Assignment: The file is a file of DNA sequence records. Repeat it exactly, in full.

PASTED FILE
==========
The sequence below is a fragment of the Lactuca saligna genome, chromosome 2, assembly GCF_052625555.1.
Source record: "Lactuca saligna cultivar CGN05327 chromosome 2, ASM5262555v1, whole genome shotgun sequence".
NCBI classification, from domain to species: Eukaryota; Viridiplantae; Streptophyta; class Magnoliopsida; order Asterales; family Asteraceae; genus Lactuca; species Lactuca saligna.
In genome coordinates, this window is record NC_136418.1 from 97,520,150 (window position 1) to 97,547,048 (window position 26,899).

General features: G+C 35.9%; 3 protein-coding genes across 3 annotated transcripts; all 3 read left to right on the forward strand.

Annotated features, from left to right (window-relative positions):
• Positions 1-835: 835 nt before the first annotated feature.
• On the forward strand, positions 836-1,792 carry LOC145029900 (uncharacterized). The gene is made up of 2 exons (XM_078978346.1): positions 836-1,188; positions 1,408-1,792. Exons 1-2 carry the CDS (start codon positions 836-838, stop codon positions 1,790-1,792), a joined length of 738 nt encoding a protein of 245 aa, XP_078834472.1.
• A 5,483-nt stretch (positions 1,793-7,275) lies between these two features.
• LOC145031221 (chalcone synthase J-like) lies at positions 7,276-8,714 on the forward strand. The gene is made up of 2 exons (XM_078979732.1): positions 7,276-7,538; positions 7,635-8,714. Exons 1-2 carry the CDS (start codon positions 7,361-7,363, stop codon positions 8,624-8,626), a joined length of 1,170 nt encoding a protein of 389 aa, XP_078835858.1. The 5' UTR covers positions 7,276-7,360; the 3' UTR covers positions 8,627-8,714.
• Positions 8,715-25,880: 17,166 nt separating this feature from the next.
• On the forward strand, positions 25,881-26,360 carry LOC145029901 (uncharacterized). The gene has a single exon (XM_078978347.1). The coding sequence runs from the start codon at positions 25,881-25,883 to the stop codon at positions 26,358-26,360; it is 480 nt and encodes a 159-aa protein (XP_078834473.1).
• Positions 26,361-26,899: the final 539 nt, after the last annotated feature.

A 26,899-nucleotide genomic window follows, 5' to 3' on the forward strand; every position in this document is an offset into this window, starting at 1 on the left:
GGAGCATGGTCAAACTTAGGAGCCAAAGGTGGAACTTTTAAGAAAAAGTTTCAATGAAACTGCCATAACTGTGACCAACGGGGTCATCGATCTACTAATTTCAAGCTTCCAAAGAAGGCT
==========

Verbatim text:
The sequence below is a fragment of the Lactuca saligna genome, chromosome 2, assembly GCF_052625555.1.
Source record: "Lactuca saligna cultivar CGN05327 chromosome 2, ASM5262555v1, whole genome shotgun sequence".
NCBI classification, from domain to species: Eukaryota; Viridiplantae; Streptophyta; class Magnoliopsida; order Asterales; family Asteraceae; genus Lactuca; species Lactuca saligna.
In genome coordinates, this window is record NC_136418.1 from 97,520,150 (window position 1) to 97,547,048 (window position 26,899).

General features: G+C 35.9%; 3 protein-coding genes across 3 annotated transcripts; all 3 read left to right on the forward strand.

Annotated features, from left to right (window-relative positions):
• Positions 1-835: 835 nt before the first annotated feature.
• On the forward strand, positions 836-1,792 carry LOC145029900 (uncharacterized). The gene is made up of 2 exons (XM_078978346.1): positions 836-1,188; positions 1,408-1,792. Exons 1-2 carry the CDS (start codon positions 836-838, stop codon positions 1,790-1,792), a joined length of 738 nt encoding a protein of 245 aa, XP_078834472.1.
• A 5,483-nt stretch (positions 1,793-7,275) lies between these two features.
• LOC145031221 (chalcone synthase J-like) lies at positions 7,276-8,714 on the forward strand. The gene is made up of 2 exons (XM_078979732.1): positions 7,276-7,538; positions 7,635-8,714. Exons 1-2 carry the CDS (start codon positions 7,361-7,363, stop codon positions 8,624-8,626), a joined length of 1,170 nt encoding a protein of 389 aa, XP_078835858.1. The 5' UTR covers positions 7,276-7,360; the 3' UTR covers positions 8,627-8,714.
• Positions 8,715-25,880: 17,166 nt separating this feature from the next.
• On the forward strand, positions 25,881-26,360 carry LOC145029901 (uncharacterized). The gene has a single exon (XM_078978347.1). The coding sequence runs from the start codon at positions 25,881-25,883 to the stop codon at positions 26,358-26,360; it is 480 nt and encodes a 159-aa protein (XP_078834473.1).
• Positions 26,361-26,899: the final 539 nt, after the last annotated feature.

A 26,899-nucleotide genomic window follows, 5' to 3' on the forward strand; every position in this document is an offset into this window, starting at 1 on the left:
GGAGCATGGTCAAACTTAGGAGCCAAAGGTGGAACTTTTAAGAAAAAGTTTCAATGAAACTGCCATAACTGTGACCAACGGGGTCATCGATCTACTAATTTCAAGCTTCCAAAGAAGGCT